Today in the Paste Vault: Kinks Crash London in 1974

On July 14, 1974, The Kinks played a fantastic set at the Hippodrome in London, and you'll only hear it here.

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Today in the Paste Vault: Kinks Crash London in 1974

Did you know that Paste owns the world’s largest collection of live music recordings? It’s true! And what’s even crazier, it’s all free—hundreds of thousands of exclusive songs, concerts and videos that you can listen to and watch right here at Paste.com, from Muddy Waters to The Rolling Stones to R.E.M. to LCD Soundsystem. Every day, we’ll dig through the archive to find the coolest recording we have from that date in history. Enjoy!

Today in the Paste Vault we find a vintage concert recording of British Invasion legends The Kinks playing a hometown show at the Hippodrome Theatre in London on July 14, 1974.

This was a strange year for The Kinks, who were supporting their two-act Preservation rock opera, an impossibly ambitious and ultimately doomed project that centered on a character named Mr. Flash (played by Ray Davies onstage) and his nemesis Mr. Black (played by Dave Davies), a corporatist. At the Hippodrome, Ray (who had recently recovered from a marital split and a drug overdose) doesn’t try too hard to explain the context of the songs in relation to the larger story they represent; like all great artists, he lets the work speak for itself. The set comprises several songs from Preservation: Act 1, as well a handful of more well-received classics, like “Victoria,” “Dedicated Follower of Fashion” and “Lola.”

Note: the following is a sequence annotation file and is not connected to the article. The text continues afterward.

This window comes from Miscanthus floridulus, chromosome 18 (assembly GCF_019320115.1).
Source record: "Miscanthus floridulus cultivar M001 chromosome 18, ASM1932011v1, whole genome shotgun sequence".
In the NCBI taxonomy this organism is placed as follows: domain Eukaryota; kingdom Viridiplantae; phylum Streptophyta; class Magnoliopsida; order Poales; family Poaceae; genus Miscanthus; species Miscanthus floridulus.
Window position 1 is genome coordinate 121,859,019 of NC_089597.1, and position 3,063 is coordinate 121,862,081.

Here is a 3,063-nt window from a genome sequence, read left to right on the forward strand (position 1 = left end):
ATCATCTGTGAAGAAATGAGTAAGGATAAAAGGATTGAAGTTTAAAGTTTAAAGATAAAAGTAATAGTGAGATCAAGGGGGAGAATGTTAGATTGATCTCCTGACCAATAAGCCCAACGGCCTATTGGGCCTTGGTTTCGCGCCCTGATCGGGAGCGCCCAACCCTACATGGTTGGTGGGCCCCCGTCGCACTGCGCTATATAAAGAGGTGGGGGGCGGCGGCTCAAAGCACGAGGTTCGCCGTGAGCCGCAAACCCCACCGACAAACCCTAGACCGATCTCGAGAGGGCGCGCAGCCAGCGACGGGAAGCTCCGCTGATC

To capture the theatrical sound of the record, the Kinks added a horn section and backup singers to there stage show, becoming a powerful sonic machine in the process. Critics didn’t love the Preservation project, but the live renditions of the songs were undeniably great thanks to expanded lineup.

To start, here’s a crystal clear performance of Preservation: Act 1 standout “Demolition,” a funky track made huge by the horns and backup singers that warrants rediscovery for all you classic-rock fans out there.

Next comes the theatrical rocker “Here Comes Flash,” sung by Dave Davies along with backups Claire Hamill and Pamela Travis, about the opera’s nefarious central character.

He is gonna rough you up,
Duff you up and touch you up,
And then he’s gonna screw you up.
Even though he’s mean on you,
There’s nothing else that you can do,
Just sit back and take his abuse.
He will smile at you, be so sweet to you,
Then he’s gonna cheat on you.

Preservation was a heavy lift for many Kinks fans, so Ray and Dave included some undeniable crowdpleasers in their 1974 set. Here’s a playful version of “Dedicated Follower of Fashion,” from 1965’s Kinkdom. Ray asks the crowd to sing along as the song begins, and they more than oblige.

And here’s a spot-on, hard-driving version of the radio staple “Lola,” from 1970’s Lola Versus Powerman and the Moneygoround, Part One, which gets a huge roar when announced.

Some artists become victims of their own creativity, each work growing more complex in concept and execution until the burden is more than any one person can bear. Both Davies could be described this way, but they also managed to create one of the most astonishingly original and literate bodies of work in all of popular music.

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